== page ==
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Review: 'The Second Mother' Is A Gleaming Cinematic Treasure

28 August 2015 2:03 PM, PDT

Like a Brazilian version of domestic whack-a-mole, as soon as one figure scuffles out of a room in Anna Muylaert's "The Second Mother," there's another that scuffles in, carrying with them new baggage full of locked contempt. The one doing the whacking is Val (Regina Case), a live-in housemaid working for wealthy middle-class parents Barbara (Karine Teles) and Dr. Jose Carlos (Lourenço Mutarelli), and their fragile teenage son, Fabinho (Michel Joeisas). House dynamics get shaken up when Val's estranged daughter, Jessica (Camila Mardila) — the most stubborn of the four moles — comes to stay with her mom in Sao Paulo, and turns out to be less accommodating than expected. The unwritten rules of class distinction get stepped on and broken in ways that make "The Second Mother" charmingly immersive. Thanks to its gradual minimalist nature, a dynamite lead performance, and Muylaert's sharp screenplay and sedative direction, the film has the fun, »

- Nikola Grozdanovic

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Tiff & Venice Trailer: Pulse Pounding Teaser For Jerzy Skolimowski's '11 Minutes'

28 August 2015 1:19 PM, PDT

Jerzy Skolimowski knows how to rattle an audience. He's the co-writer behind Roman Polanski's "Knife In The Water," his last feature "Essential Killing" cast Vincent Gallo as an Afghan Pow, and now he's back on the festival circuit with "11 Minutes." And it looks like one that you can only dare to ignore. Starring Richard Dormer, Wojciech Mecwaldowski, Andrzej Chyra, Dawid Ogrodnik, and Paulina Chapko captures various slices of life in Warsaw all in eleven minute fragments, with everything pulling together for a grand finale. Sounds like a one that will be a lot of fun to see how it's pulled off. Here's the official synopsis:  After a seventeen-year break from filmmaking in the 1990s and 2000s, one of the major figures of Polish cinema returned to his native country and emerged with 2008's wonderful Four Nights with Anna, heralding the resurrection of a protean artist. Firmly ensconced back in Poland, »

- Kevin Jagernauth

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Listen: 1.5 Hour Conversation With Peter Bogdanovich On Marc Maron's Wtf Podcast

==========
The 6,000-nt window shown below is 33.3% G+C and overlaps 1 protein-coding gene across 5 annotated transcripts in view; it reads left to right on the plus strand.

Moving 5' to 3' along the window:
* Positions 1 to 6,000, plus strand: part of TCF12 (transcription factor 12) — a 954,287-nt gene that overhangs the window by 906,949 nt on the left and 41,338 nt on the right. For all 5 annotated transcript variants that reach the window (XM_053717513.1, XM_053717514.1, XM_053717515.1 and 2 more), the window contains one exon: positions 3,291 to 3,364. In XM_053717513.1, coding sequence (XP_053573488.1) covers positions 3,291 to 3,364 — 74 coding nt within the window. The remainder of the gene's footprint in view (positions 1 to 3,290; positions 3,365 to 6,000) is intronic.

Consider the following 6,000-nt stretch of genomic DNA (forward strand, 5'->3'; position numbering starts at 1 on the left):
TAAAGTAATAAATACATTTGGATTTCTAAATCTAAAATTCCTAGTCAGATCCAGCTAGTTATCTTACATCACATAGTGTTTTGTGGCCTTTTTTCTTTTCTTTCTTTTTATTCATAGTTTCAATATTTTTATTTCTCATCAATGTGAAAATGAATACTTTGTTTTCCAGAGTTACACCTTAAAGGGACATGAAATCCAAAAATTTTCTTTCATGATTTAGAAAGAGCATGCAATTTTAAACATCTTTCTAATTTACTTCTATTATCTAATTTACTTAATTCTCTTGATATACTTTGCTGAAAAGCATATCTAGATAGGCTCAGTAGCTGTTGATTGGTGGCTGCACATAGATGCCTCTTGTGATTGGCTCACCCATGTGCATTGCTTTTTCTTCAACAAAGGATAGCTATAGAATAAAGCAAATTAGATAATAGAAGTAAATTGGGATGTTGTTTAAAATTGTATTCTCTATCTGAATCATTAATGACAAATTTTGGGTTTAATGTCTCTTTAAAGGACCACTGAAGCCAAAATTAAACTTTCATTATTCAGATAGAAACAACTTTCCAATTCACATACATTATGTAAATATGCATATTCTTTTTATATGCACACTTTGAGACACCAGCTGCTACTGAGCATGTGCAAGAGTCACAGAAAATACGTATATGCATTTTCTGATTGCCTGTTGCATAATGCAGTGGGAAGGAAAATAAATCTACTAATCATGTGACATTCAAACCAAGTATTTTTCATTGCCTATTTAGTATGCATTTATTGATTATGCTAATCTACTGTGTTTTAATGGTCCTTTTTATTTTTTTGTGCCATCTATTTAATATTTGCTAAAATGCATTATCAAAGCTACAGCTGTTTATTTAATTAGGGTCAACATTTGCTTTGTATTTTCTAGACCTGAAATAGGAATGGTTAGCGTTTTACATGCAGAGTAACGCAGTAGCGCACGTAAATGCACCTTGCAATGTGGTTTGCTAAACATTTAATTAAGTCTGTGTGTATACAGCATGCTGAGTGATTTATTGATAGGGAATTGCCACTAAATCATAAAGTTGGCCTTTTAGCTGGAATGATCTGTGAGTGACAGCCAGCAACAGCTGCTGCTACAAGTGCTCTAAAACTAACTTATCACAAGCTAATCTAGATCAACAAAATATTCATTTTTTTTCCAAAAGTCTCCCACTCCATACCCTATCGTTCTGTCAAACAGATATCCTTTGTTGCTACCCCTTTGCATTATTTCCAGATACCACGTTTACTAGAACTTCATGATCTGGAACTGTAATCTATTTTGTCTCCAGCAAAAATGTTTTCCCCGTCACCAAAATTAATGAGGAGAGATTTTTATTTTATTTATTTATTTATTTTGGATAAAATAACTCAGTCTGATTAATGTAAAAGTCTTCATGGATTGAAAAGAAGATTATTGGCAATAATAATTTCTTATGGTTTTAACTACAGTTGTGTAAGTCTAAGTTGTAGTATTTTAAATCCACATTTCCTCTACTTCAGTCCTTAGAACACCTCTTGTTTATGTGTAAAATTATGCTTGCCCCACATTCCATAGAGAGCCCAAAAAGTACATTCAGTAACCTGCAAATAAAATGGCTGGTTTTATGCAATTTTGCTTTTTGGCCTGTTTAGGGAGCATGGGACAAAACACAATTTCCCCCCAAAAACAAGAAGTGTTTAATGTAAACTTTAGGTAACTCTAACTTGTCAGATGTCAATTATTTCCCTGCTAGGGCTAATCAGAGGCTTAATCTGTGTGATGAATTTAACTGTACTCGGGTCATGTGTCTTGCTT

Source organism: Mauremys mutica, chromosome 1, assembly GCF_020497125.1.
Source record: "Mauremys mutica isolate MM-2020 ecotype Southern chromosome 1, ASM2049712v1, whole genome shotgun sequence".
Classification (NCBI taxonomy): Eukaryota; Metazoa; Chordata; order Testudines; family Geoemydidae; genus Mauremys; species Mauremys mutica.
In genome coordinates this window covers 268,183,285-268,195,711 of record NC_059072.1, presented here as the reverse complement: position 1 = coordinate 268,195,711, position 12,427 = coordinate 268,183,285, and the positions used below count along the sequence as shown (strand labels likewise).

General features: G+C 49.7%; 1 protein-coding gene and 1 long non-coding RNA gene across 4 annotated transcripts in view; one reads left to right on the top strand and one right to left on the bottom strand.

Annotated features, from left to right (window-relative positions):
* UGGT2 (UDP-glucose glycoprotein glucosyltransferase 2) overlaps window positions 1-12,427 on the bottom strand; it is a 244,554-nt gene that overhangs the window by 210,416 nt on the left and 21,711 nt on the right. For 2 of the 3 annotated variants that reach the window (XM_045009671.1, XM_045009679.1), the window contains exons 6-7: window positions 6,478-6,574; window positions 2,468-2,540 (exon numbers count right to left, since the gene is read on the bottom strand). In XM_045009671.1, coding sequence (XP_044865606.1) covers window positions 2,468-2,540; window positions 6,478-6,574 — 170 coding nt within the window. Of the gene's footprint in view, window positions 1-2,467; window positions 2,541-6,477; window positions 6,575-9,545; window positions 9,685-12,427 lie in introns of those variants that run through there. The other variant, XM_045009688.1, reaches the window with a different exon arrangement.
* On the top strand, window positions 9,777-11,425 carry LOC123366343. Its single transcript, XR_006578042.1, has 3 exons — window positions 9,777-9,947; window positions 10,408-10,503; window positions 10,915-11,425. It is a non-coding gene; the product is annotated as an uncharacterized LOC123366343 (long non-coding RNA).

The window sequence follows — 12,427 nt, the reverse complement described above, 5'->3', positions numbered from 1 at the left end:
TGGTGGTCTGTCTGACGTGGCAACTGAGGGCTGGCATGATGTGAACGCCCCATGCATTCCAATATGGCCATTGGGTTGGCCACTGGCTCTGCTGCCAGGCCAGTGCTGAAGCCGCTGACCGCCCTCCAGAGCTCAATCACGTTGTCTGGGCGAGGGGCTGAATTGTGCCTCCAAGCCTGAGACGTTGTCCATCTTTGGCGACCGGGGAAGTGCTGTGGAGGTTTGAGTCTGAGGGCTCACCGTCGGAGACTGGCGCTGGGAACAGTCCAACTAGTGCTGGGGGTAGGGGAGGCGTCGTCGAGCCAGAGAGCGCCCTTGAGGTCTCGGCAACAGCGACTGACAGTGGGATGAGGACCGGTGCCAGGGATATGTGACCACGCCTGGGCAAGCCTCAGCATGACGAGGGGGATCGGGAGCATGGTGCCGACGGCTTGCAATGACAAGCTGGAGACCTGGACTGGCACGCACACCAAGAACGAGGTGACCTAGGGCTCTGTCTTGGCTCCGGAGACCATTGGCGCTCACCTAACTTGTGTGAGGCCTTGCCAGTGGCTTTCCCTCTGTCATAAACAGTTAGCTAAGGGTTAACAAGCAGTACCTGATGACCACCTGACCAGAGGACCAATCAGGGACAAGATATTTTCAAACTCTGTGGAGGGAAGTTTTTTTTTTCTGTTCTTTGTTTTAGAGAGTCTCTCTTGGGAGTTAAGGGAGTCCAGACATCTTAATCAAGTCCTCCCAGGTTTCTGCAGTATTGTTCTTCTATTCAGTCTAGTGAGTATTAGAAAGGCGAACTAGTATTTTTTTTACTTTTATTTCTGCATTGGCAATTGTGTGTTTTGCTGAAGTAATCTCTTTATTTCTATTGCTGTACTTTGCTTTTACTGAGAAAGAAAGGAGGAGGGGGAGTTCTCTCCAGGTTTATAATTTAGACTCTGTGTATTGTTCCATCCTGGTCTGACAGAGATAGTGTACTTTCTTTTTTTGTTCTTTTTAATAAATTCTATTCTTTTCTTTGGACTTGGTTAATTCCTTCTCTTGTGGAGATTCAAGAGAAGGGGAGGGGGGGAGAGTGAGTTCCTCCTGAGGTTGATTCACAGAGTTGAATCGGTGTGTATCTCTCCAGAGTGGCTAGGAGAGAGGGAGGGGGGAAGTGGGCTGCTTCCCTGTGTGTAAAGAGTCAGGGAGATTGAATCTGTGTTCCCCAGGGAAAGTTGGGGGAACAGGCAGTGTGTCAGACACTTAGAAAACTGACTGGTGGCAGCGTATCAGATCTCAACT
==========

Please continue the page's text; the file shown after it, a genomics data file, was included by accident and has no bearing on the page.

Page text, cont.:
28 August 2015 1:03 PM, PDT

A legendary raconteur who’s gift for gab rivals his cinematic output, Peter Bogdanovich is always a treat to watch or listen to. His career had many ups and downs—perhaps evinced in our recent feature, The Essentials: Peter Bogdanovich's 9 Best Films—but he not only earned the approval and friendship of the iconoclastic Orson Welles at a young age, but his early cinematic trifecta (“The Last Picture Show,” “What’s Up Doc?” and “Paper Moon”) is unassailable. Name one filmmaker who had their first three movies become classics? (“Targets” being a hybrid film he was left to clean up, arguably isn’t his true first movie). And so, Bogdanovich in an hour and a half chat on Marc Maron’s Wtf podcast is an absolute treat for your ears. Bogdanovich has a million stories and the 76 year old tells the comedian many epic tales. One of the »

- Edward Davis

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Review: 'Zipper' Starring Patrick Wilson, Lena Headey, Richard Dreyfuss, Ray Winstone, And Dianna Agron

28 August 2015 12:50 PM, PDT

Zipper” is a borderline unmarketable anomaly that exists right in the middle of two completely separate narrative approaches. Get rid of the swearing and the graphic sex scenes, add a Christian element to the protagonist, and you got yourself one of those faith-based morality tales about how much sex addiction and the man of the house cavorting with prostitutes can destroy lives and demolish the core concept of the nuclear family. Or, leave the moralizing behind; embrace the sleaze factor of the stylized story about a good-looking politician hooking up with a series of expensive escorts and we end up with one of those '90s-style erotic thrillers that straddle the fine line between classy erotica and soft-core porn. In this form, “Zipper” ends up as a competently executed but muddled experience, a cinematic oddity that wants to preach as much as it feels the need to titillate. “Zipper” tells »

- Oktay Ege Kozak

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Watch: 30-Minute Video Essay Explores The Cinematic History Of The Action Hero

28 August 2015 12:16 PM, PDT

There was a time when a train pulling into a station was a groundbreaking, edge-of-your-seat kind of moment in cinema. The Lumière Brothers 1896 film “Arrival of a Train at La Ciotat” created the earliest known action sequence. A few years later, after some other films like “The Great Train Robbery,” it was clear that despite these hair-raising feats, something was missing: the action star. How spoiled we’ve been with our “Mission: Impossible” films and our “Spider-Man” franchises — the Tom Cruises and Tobey Maguires (and, yes, the Andrew Garfields too) without taking the time to think of where they originated. Ethan Hunt would not be clutching onto planes and exploding fish tanks with bubblegum if it weren’t for the diseased, swashbuckling lothario Erroll Flynn or ex-Olympian Johnny Weissmuller. The action hero, though intentionally and oftentimes overtly masculine, has been affected by complicated worldviews and given us little guys a ray of hope for decades. »